Dear John Henry:
This is my souvenir ticket stub from Tuesday night, Jon Lester’s second-to-last game in a Red Sox uniform.
I went to Fenway Park expecting no issues getting a seat to watch a last place team. I was so wrong. Unlike other evenings when I’ve purchased Standing Room tix, this game really was sold out. Wall to wall people — a wonderful sign of a faithful fan base.
The line at the Game Day ticket office on Lansdowne Street extended the full length of the Green Monster, meaning that I was guaranteed to miss an inning or two. I didn’t care. I was meeting a childhood friend who I don’t see often and the ballpark is my favorite place to hangout.
But Fenway’s charming atmosphere shattered the moment I handed over my credit card. After I signed the receipt and put the pen down, I heard the ticket agent behind the bulletproof banker’s window mumble something I couldn’t understand. I smiled at him, said “thank you” and started to walk away.
“I SAID, PUT THE PEN BACK UNDERNEATH THE WINDOW!!!” he yelled through the glass.
His angry facial expression and tone would be appropriate if I had been trying to steal something from the Red Sox gift shop. I told him to chill out and walked away, trying my best to forget this unfortunate “Welcome to Fenway.”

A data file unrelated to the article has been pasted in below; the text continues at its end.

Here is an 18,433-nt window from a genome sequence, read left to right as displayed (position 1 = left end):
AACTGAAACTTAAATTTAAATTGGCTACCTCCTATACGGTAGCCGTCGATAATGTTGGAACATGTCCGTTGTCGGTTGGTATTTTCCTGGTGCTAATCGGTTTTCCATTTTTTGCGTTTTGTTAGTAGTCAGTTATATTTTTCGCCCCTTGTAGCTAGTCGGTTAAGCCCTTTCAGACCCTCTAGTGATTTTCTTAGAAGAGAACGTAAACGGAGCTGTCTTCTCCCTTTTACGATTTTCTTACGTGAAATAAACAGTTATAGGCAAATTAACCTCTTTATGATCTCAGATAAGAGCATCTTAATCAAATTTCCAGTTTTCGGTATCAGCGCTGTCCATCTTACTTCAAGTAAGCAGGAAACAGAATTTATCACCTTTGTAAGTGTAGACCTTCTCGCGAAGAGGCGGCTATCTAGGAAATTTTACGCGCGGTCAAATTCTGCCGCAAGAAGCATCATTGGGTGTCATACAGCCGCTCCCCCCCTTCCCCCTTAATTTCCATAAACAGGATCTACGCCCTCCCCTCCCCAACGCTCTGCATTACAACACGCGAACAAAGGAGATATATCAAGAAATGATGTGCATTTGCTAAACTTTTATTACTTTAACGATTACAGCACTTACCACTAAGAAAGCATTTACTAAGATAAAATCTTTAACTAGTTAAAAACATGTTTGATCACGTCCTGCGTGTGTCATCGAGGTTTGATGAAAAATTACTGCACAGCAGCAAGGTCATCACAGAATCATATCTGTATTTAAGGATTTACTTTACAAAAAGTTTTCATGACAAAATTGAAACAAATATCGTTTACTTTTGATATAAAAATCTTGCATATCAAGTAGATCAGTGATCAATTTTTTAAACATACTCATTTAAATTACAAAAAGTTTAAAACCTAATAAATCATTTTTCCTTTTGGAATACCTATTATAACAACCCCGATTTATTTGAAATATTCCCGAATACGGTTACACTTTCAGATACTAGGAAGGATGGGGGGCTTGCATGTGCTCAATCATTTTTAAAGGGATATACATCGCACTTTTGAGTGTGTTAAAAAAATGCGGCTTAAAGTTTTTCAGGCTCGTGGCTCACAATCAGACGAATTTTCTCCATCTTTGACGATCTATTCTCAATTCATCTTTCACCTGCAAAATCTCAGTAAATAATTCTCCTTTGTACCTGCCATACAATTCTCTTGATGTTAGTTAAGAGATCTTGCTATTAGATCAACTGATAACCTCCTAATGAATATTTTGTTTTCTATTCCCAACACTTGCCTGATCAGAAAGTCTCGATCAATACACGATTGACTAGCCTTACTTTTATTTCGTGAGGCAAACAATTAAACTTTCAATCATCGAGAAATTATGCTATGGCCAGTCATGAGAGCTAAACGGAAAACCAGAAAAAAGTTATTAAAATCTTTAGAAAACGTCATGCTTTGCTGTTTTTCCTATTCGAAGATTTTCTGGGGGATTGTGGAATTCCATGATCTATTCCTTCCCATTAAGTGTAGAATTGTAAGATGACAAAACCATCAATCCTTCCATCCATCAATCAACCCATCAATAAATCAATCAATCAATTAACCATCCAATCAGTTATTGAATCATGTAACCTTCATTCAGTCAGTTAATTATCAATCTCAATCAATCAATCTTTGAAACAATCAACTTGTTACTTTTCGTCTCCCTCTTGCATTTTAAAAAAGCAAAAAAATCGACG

Oh, I still had a good time and have a thick skin, but even if I had tried to steal your employee’s 10-cent pen, do you think this is the first impression Red Sox fans should get when they go through the turnstile? Continue reading
The Red Sox Facebook tribute to the players they kicked out the door at yesterday’s trading deadline: Jon Lester, John Lackey, Jonny Gomes, Stephen Drew, Andrew Miller — and two guys they dumped earlier with little remorse: Jake Peavy and Felix Doubront. (Double click to enlarge)
Dear Boston Red Sox: These players were traded. They were not killed serving their country.
Don’t act as if you’re going to retire their numbers tomorrow.
P.S. You made a HUGE mistake getting rid of Andrew Miller. He would’ve made the perfect closer next year.
I was a Red Sox fan growing up, but how could I NOT love Kansas City Royals closer Dan Quisenberry, the guy who led the league in saves throwing underhand!
Handwritten letters are endangered species.